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Pillowdiver - Sleeping Pills (2009) lossless

5-07-2015, 11:57
Music | Rock | Electronic | Lo-Fi | Ambient | FLAC / APE

Pillowdiver - Sleeping Pills (2009) lossless

Artist: Pillowdiver
Title Of Album: Sleeping Pills
Year Of Release: 2009
Label: 12k/12k1054
Genre: Electronic, Post-Rock, Ambient
Format: FLAC (tracks,cue,log)
Quality: Lossless
Total Time: 47:46 min
Total Size: 237 mb


1. Twenty-Nine 4:58
2. Two 5:30
3. Fifteen 5:29
4. Nineteen 4:45
5. Eleven 4:50
6. Seventeen 6:38
7. Seven 6:00
8. One 3:43
9. Twenty-Seven 5:28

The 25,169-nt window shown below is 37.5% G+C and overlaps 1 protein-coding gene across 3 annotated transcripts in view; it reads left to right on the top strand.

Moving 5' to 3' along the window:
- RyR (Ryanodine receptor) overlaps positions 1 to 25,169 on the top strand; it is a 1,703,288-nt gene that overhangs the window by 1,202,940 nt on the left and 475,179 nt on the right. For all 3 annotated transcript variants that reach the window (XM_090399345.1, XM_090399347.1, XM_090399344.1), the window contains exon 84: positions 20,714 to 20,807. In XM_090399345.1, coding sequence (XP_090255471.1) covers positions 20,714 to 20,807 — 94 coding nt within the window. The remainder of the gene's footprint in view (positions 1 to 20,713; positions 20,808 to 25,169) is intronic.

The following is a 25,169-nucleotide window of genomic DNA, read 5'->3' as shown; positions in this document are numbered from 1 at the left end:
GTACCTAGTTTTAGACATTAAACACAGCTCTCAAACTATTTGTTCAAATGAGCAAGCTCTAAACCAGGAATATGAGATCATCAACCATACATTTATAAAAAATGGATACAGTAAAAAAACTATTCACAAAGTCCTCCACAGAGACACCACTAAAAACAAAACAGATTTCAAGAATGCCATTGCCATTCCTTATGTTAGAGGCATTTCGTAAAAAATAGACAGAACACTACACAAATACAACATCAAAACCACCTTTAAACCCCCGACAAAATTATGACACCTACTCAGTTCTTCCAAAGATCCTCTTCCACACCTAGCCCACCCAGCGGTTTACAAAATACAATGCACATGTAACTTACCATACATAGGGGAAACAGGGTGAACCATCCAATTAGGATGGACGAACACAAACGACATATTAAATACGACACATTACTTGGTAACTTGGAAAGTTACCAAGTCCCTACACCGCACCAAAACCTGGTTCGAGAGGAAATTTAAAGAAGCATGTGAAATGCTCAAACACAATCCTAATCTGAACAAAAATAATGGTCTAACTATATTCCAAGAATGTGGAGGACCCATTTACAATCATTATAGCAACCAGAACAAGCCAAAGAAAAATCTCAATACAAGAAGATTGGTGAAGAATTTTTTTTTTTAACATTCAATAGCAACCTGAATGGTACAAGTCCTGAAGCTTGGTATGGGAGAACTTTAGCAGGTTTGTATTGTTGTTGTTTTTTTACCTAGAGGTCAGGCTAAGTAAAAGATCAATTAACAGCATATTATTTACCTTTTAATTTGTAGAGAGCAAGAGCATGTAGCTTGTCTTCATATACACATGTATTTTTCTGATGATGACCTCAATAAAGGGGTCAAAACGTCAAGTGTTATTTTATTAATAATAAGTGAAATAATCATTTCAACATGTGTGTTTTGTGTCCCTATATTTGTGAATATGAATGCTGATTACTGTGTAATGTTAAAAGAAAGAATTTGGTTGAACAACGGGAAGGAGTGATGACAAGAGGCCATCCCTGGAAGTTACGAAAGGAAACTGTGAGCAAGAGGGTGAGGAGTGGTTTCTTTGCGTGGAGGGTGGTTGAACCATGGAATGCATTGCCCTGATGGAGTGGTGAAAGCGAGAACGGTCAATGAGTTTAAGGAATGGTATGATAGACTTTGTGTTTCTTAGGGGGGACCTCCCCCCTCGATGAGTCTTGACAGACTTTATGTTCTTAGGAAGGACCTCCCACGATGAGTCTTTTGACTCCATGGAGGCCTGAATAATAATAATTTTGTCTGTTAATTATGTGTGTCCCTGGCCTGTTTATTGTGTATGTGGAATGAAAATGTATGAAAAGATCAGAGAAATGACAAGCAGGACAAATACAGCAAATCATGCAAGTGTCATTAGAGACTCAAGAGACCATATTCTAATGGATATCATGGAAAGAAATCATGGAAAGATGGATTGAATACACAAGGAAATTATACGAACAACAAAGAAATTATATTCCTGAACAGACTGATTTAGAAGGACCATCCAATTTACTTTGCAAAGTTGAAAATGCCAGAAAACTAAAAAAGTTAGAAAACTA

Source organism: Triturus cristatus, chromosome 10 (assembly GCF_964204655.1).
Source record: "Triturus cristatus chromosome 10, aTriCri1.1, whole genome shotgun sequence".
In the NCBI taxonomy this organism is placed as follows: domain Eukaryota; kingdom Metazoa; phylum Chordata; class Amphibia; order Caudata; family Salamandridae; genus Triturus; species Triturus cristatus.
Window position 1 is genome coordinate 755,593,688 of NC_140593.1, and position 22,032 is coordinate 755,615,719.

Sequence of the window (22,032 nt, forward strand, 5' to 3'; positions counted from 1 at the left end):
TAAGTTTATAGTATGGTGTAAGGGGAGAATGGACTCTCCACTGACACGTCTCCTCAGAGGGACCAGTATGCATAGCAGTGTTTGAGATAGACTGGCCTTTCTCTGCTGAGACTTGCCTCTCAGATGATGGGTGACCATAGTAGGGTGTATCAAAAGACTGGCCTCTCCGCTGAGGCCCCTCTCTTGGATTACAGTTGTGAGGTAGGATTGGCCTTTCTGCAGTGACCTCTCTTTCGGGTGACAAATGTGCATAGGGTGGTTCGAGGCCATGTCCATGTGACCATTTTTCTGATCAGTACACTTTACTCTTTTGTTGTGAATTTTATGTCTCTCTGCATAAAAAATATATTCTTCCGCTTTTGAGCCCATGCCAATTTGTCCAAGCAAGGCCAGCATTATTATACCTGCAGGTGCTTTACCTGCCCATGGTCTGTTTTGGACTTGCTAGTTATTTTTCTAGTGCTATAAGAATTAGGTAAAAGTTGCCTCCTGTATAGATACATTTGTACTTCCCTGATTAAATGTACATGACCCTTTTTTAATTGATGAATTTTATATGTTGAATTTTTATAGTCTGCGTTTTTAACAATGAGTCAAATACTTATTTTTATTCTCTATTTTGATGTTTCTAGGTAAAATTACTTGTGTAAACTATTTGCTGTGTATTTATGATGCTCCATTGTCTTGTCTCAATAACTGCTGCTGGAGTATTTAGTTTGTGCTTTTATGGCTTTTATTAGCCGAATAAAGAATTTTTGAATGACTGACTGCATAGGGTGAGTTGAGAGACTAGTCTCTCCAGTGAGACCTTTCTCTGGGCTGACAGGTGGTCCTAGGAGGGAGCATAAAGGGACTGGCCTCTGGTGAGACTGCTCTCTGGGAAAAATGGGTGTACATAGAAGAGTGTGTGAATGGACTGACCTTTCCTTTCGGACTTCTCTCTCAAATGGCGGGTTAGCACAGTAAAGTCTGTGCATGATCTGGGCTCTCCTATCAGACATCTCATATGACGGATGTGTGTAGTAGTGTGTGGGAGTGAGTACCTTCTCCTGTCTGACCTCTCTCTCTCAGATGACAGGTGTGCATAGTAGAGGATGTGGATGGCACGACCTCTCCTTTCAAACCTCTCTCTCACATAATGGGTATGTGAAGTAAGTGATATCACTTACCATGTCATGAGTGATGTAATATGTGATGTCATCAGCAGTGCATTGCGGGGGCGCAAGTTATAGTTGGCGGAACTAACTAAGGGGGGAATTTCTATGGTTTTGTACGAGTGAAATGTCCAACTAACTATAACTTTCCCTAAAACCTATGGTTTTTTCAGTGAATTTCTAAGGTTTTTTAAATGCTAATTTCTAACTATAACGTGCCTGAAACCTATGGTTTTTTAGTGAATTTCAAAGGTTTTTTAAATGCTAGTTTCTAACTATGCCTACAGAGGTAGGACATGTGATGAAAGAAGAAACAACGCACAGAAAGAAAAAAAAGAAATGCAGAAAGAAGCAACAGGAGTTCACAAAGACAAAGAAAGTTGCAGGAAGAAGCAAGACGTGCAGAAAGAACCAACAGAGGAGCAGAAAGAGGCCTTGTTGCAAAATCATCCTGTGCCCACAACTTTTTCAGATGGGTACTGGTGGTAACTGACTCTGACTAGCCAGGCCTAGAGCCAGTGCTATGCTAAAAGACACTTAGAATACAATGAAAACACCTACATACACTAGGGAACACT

All but entirely sidestepping the aesthetics of digital recording, this album from Pillowdiver (aka Berlin's Rene Margraff) is driven by guitar, stomp boxes and even fourtrack recording. 12k has proven over recent years that it's clearly a label open to deviation from its firmly electronic heritage, and previous outings from the likes of Seaworthy have confirmed that more conventional and organic instrumentation is not necessarily anathema with its music policy. On Sleeping Pills the guitar is used to create complex and fluid sonorities in conjunction with synthesizer and field recording excerpts, transmitting vaporous ambient passages and hiss-laden textural sequences. Oddly enough, Margraff works for a well-known music software company, yet there's little indication of that in these compositions; the lulling post-rock undertones and dream-like tape sounds distance Pillowdiver's music from the ordinarily rather sanitary world of 12k's electronic music and pieces like "Eleven" coarse with warm, noisy timbres and the stately iridescence of steel strings that glimmer outwards from the heart of the mix. On "Seven" you can just about discern loop structures lending a rhythmic element to proceedings, flickering melodically amongst an almost Tim Hecker-like stream of gushing, chaotic friction. Sleeping Pills is a far more orderly and finely crafted album than its Jazzmaster vs. fourtrack recorder origins might suggest, and far from being an exercise in lo-fi home recording it actually reveals itself as a rigorous, richly rewarding — and above all, very musical — exploration of guitar sound.

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